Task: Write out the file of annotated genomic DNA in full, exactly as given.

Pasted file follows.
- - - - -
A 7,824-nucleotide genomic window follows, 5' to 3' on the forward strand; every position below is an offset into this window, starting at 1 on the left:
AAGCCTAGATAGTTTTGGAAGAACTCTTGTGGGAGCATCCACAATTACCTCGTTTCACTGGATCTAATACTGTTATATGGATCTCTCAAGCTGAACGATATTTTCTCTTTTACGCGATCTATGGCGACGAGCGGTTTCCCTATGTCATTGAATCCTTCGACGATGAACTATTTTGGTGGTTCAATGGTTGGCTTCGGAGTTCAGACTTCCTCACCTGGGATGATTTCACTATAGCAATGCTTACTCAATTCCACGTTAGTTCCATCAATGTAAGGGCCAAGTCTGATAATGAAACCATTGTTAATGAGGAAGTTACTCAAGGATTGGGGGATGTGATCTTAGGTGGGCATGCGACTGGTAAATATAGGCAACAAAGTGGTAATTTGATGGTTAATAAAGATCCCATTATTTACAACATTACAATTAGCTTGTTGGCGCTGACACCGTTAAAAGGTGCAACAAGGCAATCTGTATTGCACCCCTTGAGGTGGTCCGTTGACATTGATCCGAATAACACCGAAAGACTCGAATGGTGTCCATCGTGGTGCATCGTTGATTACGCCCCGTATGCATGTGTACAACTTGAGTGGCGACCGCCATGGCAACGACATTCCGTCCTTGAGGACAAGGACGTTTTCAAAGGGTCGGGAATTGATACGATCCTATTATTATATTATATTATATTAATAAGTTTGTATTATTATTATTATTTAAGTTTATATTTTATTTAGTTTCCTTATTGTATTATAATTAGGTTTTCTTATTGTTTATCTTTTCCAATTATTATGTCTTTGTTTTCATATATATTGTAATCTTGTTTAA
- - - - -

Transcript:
A 7,824-nucleotide genomic window follows, 5' to 3' on the forward strand; every position below is an offset into this window, starting at 1 on the left:
AAGCCTAGATAGTTTTGGAAGAACTCTTGTGGGAGCATCCACAATTACCTCGTTTCACTGGATCTAATACTGTTATATGGATCTCTCAAGCTGAACGATATTTTCTCTTTTACGCGATCTATGGCGACGAGCGGTTTCCCTATGTCATTGAATCCTTCGACGATGAACTATTTTGGTGGTTCAATGGTTGGCTTCGGAGTTCAGACTTCCTCACCTGGGATGATTTCACTATAGCAATGCTTACTCAATTCCACGTTAGTTCCATCAATGTAAGGGCCAAGTCTGATAATGAAACCATTGTTAATGAGGAAGTTACTCAAGGATTGGGGGATGTGATCTTAGGTGGGCATGCGACTGGTAAATATAGGCAACAAAGTGGTAATTTGATGGTTAATAAAGATCCCATTATTTACAACATTACAATTAGCTTGTTGGCGCTGACACCGTTAAAAGGTGCAACAAGGCAATCTGTATTGCACCCCTTGAGGTGGTCCGTTGACATTGATCCGAATAACACCGAAAGACTCGAATGGTGTCCATCGTGGTGCATCGTTGATTACGCCCCGTATGCATGTGTACAACTTGAGTGGCGACCGCCATGGCAACGACATTCCGTCCTTGAGGACAAGGACGTTTTCAAAGGGTCGGGAATTGATACGATCCTATTATTATATTATATTATATTAATAAGTTTGTATTATTATTATTATTTAAGTTTATATTTTATTTAGTTTCCTTATTGTATTATAATTAGGTTTTCTTATTGTTTATCTTTTCCAATTATTATGTCTTTGTTTTCATATATATTGTAATCTTGTTTAA